Power Equipment Forum banner
1 - 20 of 24 Posts

·
Registered
Joined
·
16 Posts
Discussion Starter · #1 · (Edited)
Hi all, I'm having an interlock installed soon and looking for a power inlet that is flush mounted to drywall. Our panel is flush mounted indoors and it would be nice to match. I've considered going with a manual transfer switch to accomplish this but I'd rather not be forced to select circuits ahead of time.

It will currently be used with a Honda EU2200i (modified for tri-fuel) or inverter with LiFePO4 or car battery. I'm planning on a 30A inlet with an adapter for the 15A sources. Not for powering the whole house of course, just the critical loads.

Is an outdoor power inlet up to code used indoors?
 

·
Registered
Joined
·
16 Posts
Discussion Starter · #3 ·

·
Registered
Joined
·
547 Posts
Curious, why do you want a power inlet for a generator which, by design, is weather proof and designed to be mounted outdoors, inside? The generator is going to be OUTSIDE? Even if it's in a finished garage, it should be outside. Running the power cord through a window? Saving the cost of penetrating a exterior wall? Also, those twist lock connectors require a bit of force to connect and disconnect so it needs to be securely mounted, not just on drywall.
 

·
Registered
Joined
·
16 Posts
Discussion Starter · #7 ·
Curious, why do you want a power inlet for a generator which, by design, is weather proof and designed to be mounted outdoors, inside? The generator is going to be OUTSIDE? Even if it's in a finished garage, it should be outside.
The generator runs outside in front of garage. The electric service panel is inside the garage. The inlet could be on the outside but I will use it with an inverter/battery setup also so I'd rather not have it outside. It would be just on the other side of the panel anyway if it was put on the outside wall.

Running the power cord through a window? Saving the cost of penetrating a exterior wall?
The generator power cord runs inside under the garage door or in a small opening at the bottom of the garage door side.

Also, those twist lock connectors require a bit of force to connect and disconnect so it needs to be securely mounted, not just on drywall.
Sorry, I didn't mean to indicate it would mount only on drywall. Ideally it would mount like a flush manual transfer switch. Like this which is something I'm considering.
 

·
Registered
Joined
·
547 Posts
All is good. The transfer switch you've selected is a good choice as you only have 120V and would have to isolate the critical circuits you want to power. An inverter fed by a car battery (unless the car was outside idling) won't last very long compared to the 1800W steady state the Honda will provide. 1800W isn't a lot for critical loads in a house, particularly if there's a frig involved.
 

·
Registered
Joined
·
16 Posts
Discussion Starter · #9 ·
All is good. The transfer switch you've selected is a good choice as you only have 120V and would have to isolate the critical circuits you want to power.
It would be a nice clean install, but I don't really want the transfer switch. I want the flush-mounted power inlet to use with an interlock and circuit breaker.

An inverter fed by a car battery (unless the car was outside idling) won't last very long compared to the 1800W steady state the Honda will provide.
The car would be idling in this scenario. It's only for use if generator and inverter/LiFePO4 are not available. Using car as generator works really nice with a hybrid vehicle, especially the newer Toyota Highlander with built-in 1500W inverter tied to main battery, not 12v.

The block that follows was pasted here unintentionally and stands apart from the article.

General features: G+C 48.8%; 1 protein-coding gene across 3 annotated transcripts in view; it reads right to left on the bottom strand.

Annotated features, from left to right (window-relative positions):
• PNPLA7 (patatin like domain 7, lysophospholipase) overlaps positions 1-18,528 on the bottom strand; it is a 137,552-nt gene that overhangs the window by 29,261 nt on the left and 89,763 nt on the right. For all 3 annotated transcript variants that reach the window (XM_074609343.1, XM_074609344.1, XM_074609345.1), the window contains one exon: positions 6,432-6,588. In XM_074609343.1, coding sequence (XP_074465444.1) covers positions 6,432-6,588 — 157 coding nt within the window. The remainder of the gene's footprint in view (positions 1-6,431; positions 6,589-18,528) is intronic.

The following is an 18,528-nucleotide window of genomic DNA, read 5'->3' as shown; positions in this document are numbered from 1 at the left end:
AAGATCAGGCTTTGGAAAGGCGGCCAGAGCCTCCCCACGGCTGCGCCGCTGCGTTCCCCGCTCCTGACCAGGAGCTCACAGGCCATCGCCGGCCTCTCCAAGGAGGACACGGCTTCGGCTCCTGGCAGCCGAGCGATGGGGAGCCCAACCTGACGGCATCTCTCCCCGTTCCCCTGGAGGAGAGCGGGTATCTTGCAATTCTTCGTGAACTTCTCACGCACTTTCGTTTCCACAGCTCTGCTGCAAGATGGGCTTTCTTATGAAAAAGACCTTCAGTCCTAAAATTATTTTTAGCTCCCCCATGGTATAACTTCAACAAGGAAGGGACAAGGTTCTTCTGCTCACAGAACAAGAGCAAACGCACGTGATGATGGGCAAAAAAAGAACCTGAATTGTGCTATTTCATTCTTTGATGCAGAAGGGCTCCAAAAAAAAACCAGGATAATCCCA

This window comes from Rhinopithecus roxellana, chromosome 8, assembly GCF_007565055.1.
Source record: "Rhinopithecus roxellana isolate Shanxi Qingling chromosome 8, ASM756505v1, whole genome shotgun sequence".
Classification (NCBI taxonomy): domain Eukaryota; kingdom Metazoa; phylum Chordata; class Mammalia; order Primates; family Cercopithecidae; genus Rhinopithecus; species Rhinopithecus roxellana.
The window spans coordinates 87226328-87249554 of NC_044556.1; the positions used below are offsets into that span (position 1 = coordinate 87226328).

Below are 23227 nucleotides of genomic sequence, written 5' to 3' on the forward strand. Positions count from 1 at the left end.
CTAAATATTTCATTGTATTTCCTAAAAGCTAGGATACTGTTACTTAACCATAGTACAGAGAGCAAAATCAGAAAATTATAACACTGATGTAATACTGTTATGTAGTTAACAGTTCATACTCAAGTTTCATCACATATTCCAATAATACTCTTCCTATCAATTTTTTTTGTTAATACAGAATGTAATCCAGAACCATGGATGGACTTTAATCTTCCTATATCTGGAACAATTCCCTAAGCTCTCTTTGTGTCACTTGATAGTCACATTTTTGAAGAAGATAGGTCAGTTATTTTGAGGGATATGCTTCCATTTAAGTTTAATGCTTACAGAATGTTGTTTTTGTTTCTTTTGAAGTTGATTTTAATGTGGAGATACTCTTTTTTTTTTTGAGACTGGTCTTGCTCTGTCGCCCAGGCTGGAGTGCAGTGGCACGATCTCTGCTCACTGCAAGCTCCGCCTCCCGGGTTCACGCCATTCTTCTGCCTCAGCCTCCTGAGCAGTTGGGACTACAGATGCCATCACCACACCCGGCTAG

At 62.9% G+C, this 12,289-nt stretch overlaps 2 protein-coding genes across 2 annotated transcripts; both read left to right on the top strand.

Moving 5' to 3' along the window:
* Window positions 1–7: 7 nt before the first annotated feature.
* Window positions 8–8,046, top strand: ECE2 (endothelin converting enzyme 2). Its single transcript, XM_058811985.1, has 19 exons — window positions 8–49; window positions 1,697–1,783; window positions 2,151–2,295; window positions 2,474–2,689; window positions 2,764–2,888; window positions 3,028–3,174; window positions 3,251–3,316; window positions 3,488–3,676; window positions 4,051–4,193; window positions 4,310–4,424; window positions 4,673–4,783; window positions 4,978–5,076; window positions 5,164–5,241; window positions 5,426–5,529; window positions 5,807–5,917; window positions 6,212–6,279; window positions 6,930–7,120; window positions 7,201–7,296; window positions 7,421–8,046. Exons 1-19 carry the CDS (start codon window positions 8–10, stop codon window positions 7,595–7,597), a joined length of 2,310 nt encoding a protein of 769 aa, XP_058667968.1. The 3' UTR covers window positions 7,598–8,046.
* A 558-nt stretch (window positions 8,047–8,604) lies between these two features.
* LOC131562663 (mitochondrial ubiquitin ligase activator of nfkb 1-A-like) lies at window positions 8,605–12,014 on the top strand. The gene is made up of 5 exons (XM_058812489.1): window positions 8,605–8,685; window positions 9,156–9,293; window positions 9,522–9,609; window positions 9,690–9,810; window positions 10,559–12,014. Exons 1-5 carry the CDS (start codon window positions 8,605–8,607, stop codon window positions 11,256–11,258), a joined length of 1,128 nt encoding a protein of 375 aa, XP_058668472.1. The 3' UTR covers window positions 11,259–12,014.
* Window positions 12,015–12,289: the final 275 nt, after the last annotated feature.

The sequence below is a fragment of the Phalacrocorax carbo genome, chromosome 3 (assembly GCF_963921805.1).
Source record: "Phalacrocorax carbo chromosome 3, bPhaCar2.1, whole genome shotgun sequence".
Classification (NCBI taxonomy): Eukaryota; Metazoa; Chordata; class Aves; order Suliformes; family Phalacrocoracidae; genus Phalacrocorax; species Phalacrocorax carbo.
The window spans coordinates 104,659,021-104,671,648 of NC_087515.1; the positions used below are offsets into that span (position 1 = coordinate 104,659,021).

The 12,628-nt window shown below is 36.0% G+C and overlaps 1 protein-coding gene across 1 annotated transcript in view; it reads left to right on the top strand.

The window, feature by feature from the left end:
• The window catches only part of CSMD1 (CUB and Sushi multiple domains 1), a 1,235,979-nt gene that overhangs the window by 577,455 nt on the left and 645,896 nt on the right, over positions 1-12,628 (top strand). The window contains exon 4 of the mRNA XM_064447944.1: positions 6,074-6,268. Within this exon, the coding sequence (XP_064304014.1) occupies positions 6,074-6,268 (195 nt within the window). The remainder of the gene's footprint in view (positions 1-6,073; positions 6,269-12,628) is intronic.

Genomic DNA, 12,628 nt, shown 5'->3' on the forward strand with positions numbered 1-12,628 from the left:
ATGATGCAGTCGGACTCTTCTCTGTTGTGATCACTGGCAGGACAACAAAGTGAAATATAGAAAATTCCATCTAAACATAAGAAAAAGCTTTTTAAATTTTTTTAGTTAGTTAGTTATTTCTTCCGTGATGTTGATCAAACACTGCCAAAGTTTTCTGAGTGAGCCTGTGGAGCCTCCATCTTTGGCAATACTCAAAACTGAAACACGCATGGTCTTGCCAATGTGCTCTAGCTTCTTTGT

1800W isn't a lot for critical loads in a house, particularly if there's a frig involved.
Our fridge is easy to handle with the generator or inverter/battery. It has a startup ~1100w and then only uses ~140w when intermittently running.
 

·
Registered
Joined
·
547 Posts
The interlock and 2P breaker is the cheapest and easiest way to go. As you only have 120V you'll have to be "creative" in wiring the plug to 1.) Get the 120V to both sides of your load center or 2.) Just have the 120V on one side and swap critical loads around so they're on that side. I got "creative" as I have one generator that is only 120V and just made a much simpler install. Also, down the road you might want to get a bigger generator with 120/240V, which actually happened to me as I was at Lowe's and they were selling some at 55% off. :)
 

·
Registered
Joined
·
16 Posts
Discussion Starter · #11 ·
The interlock and 2P breaker is the cheapest and easiest way to go. As you only have 120V you'll have to be "creative" in wiring the plug to 1.) Get the 120V to both sides of your load center or 2.) Just have the 120V on one side and swap critical loads around so they're on that side. I got "creative" as I have one generator that is only 120V and just made a much simpler install.
As luck would have it, the circuits I really need are on the right bus bar. There are 2 on the left that I'd like to add if possible, though the jury is still out on being able to start one of the furnaces. And the microwave is optional.

8895


This is still new to me, so with the interlock 2P breaker it won't span both bus bars for 120v each?

Also, down the road you might want to get a bigger generator with 120/240V, which actually happened to me as I was at Lowe's and they were selling some at 55% off. :)
In the "2 is 1, 1 is none" idea, I'm more likely to add a companion EU2200i than buy a larger generator.
 

·
Registered
Joined
·
547 Posts
Each side of the 2P breaker will feed one side. That would normally be two 120V feeds or 240V between them. You only have 120V, not 120/240V. What I did is take two 120V plugs, wired into a 120/240V plug to feed both sides. It's simple to accomplish, but not to describe in writing, talk to an electrician. Make sure you tell them that your expansion plans are for an additional 120V unit which would work well with the "two into one" described above. You do realize that adding an additional 120V unit will not provide 240V for AC's, etc. There are other ways to accomplish this, e.g. just jumper the generator side of the 2P breaker together, but, again, talk to an electrician.